William Forney, Konnor Kuppernus, and Xavier Haupt
Recyclebot is a project designed to take filament pellets or old 3D printed parts and turn them into usable filament. We started off this semester focusing on ways to make Recyclebot more consistent by improving the hardware, introducing new processes, and refining the code. However, about halfway through the semester we ran into issues with the design that prevented us from making any more forward progress in this iteration of Recyclebot.
- The entire device will have design files originated entirely from free and open source software.
- New designs this semester were created in Inventor, but were exported in an open source format.
- A new cooling system will be designed and implemented to improve consistency.
- A new cooling system was designed to increase the speed of cooling to help run through the downstream components of the system. The idea was to use running water to cool the extruded filament. This would have been done by flowing water over the filament. This water would be flowed over a 3d printed part designed to guide the filament through the water, collect the used water, and to blow the remaining water of the filament prior to the measurement unit.
- The auger motor will be replaced to increase extrusion rate.
- We replaced the auger motor with a 51k120rgu-af, a much more powerful AC gearmotor. The only downside with this motor is that speed is controlled by a potentiometer on the attached motor controller, but we purchased and have begun to implement a digital potentiometer to allow for automatic speed control.
- A cleaning process will be developed.
- A cleaning process was developed to help improve the consistency of the extruded filament. This process includes using Chem Trend’s Ultra Purge 3615 and a changeover document. Ultra Purge 3615 is polymer based material designed to be extruded. While it is in the extrusion barrel it pulls impurities like carbon and pigments from the screw and barrel, which help clean and reduce changeover time between colors.
- The control loop in the code will be updated, along with the user interface.
- The control loop was updated to reflect the changes made to the auger motor. Code to control the auger motor using DS3502 digital potentiometer was implemented along with work starting on a user interface to view temperature, diameter and control motor speeds.
- Redesigning the hopper to reduce moisture uptake.
- The new design for the hopper is entirely 3D printed, and includes a lid that can be bolted down. We are also looking at a way to include a container for silica gel to keep the filament pellets as dry as possible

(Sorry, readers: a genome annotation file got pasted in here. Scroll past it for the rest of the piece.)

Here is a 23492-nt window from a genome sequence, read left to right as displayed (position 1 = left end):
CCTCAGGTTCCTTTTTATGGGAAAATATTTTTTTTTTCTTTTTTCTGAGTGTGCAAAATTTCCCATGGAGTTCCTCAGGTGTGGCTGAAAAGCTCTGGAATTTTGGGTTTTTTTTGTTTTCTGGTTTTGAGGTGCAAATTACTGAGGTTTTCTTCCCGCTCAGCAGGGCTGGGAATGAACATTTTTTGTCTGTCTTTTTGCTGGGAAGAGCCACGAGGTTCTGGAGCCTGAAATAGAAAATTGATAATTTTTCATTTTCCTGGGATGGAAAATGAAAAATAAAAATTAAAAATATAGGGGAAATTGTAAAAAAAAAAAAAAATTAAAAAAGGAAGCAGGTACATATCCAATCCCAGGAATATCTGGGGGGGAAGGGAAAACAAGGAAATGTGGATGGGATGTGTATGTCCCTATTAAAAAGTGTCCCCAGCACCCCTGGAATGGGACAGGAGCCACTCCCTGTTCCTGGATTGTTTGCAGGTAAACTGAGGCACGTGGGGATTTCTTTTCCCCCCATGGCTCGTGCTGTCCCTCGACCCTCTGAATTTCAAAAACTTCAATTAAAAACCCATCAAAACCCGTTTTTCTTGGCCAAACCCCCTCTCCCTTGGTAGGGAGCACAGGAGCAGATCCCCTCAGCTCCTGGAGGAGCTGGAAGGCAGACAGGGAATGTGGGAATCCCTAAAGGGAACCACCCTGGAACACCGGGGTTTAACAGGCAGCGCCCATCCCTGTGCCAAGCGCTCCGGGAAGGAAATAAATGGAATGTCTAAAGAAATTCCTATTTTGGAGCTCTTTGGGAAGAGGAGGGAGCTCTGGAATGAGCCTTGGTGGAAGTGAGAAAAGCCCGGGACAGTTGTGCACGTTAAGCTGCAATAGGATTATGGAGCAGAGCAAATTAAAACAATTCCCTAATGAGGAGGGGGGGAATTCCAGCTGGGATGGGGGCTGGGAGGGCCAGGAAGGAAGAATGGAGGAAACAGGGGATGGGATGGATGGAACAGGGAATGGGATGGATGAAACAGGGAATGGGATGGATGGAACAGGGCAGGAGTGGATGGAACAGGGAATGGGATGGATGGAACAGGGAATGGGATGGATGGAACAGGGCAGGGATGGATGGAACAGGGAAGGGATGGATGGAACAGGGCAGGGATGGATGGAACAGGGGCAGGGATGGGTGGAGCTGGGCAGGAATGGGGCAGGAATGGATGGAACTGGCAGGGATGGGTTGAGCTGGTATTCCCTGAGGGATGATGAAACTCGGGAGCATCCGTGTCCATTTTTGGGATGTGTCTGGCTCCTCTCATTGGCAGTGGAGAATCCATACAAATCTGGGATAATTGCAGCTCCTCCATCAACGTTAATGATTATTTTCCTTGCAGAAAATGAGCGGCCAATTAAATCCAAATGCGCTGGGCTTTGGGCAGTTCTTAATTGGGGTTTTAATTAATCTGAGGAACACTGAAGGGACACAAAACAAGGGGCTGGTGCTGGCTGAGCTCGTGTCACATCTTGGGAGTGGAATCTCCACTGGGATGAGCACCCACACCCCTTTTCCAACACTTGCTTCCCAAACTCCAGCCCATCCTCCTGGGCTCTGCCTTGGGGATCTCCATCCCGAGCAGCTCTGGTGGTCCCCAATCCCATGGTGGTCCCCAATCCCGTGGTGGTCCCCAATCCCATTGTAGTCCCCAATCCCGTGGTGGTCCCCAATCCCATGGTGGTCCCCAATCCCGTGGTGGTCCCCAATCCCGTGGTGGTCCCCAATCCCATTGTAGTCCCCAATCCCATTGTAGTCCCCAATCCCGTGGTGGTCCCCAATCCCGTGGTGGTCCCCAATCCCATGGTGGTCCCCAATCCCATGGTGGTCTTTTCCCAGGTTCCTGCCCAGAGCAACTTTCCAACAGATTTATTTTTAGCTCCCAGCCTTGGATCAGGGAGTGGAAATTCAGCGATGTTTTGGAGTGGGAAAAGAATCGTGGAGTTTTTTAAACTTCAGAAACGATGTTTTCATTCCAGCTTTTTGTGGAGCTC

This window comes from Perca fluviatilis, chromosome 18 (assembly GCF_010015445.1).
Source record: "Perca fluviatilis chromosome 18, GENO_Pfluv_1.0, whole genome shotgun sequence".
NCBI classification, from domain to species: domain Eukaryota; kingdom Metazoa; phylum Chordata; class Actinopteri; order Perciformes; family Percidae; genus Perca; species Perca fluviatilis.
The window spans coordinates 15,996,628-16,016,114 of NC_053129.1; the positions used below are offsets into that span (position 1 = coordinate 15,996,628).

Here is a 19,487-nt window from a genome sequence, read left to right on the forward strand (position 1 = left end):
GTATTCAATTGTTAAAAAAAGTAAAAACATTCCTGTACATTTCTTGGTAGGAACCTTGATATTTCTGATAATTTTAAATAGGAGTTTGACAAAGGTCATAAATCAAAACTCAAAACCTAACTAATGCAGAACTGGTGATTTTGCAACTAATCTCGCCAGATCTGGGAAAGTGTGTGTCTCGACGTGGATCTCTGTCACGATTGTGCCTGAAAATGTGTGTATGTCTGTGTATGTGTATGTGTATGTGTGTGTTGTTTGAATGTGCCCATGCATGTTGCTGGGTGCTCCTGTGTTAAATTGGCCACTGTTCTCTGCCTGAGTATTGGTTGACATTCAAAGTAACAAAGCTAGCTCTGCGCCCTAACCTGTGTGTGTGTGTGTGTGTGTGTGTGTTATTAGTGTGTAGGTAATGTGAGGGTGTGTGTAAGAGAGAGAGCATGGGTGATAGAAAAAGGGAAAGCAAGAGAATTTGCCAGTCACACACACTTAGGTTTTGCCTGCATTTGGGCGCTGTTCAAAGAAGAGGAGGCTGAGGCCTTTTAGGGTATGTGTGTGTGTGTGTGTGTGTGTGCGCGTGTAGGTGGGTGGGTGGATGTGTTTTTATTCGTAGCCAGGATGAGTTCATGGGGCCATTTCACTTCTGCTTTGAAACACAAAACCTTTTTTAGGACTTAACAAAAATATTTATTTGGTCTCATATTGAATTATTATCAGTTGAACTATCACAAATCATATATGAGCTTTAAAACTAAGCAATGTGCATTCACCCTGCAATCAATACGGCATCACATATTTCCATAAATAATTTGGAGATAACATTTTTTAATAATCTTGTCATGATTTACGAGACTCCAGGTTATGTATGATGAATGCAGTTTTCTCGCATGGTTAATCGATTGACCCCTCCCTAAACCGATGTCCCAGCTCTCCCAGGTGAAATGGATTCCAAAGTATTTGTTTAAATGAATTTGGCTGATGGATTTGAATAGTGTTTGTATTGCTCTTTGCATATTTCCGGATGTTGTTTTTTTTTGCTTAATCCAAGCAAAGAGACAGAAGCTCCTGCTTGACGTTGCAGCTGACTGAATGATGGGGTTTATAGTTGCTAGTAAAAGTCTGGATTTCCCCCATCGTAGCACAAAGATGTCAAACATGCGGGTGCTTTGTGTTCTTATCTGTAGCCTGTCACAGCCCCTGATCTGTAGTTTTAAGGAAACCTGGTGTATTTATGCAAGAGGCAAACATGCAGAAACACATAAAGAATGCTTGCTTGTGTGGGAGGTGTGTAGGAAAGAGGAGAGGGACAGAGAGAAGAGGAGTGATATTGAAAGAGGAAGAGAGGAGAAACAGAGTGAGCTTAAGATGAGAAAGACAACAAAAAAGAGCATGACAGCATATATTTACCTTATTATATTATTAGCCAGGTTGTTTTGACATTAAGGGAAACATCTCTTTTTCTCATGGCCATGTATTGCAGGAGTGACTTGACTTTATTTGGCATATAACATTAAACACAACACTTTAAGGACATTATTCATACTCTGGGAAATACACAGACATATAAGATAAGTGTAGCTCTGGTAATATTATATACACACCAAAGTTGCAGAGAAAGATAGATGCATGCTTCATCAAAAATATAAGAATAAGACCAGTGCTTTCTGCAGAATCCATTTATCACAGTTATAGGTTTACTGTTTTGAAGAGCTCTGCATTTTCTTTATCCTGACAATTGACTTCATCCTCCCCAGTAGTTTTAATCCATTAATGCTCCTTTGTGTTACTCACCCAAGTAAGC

- Adding a dehydration process.
- We did not get to testing a dehydration process, but the idea that we came up with involved warming the filament pellets to 65oC for ~6 hours. We are also looking into ways to build this process into the new hopper design
Testing and Evaluation
While testing the new auger motor and cleaning process a new failure point was found. Due to the torque produced from the new auger motor along with the thicker consistency of the Ultra Purge 3615 pellets, plastic pellets were forced through a vulnerability in the 3d printed plastic coupling and hopper. Due to the presence of red filament pellets it is clear that this problem has been happening since the original design in 2018. While disassembling the hopper it was also found that the extrusion barrel was softening and burning the plastic coupling.
After these failures we have determined that the best course of action will be to redesign most of Recyclebot. The key points we want to focus on are:
- Using an extrusion screw designed to extrude molten plastic
- The flighting in the extrusion screw will allow for a more uniform melt
- With less unmelted plastic within the extrusion barrel we won’t run into any problems with unmelted plastic causing too much torque required to start extrusion
- Chain-drive the extrusion motor
- The new motor provides a lot more torque than previous motors and was damaging other components of Recyclebot when there was a lot of resistance in the extrusion barrel. Chain driving the motor allows us to install points that are designed to break in ways that are safe to the user and recyclebot.
- Allows for a more compact design
- Also allows for changes in gearing of the system, this allows use to change the RPMs and torque for a more adaptable system
- Switching to an 80-20 aluminum extrusion base for the frame of RecycleBot
- Increase the strength of the frame and reduce breaking of shifting of part
- Allow more adjustment and adaptive mounting to increase the potentially use of Recyclebot
- Allows quick changes to parts on the frame
- Modular design
- The main benefit of a modular design is being able to work on each subsystem (extruder, cooling, diameter sensing, spooling, etc) separately
- A modular design will allow Recyclebot to be easier to move around, and subsystems to be switch as different needs related to material arise
- Reducing the amount of plastic components in direct contact with heated metal components
- High torque and high heat is involved in extrusion so reducing the amount of plastics part will help remove run based part failure
The overall goal for next semester will be working on the extruder module and fine tuning it until we get consistent extrusion.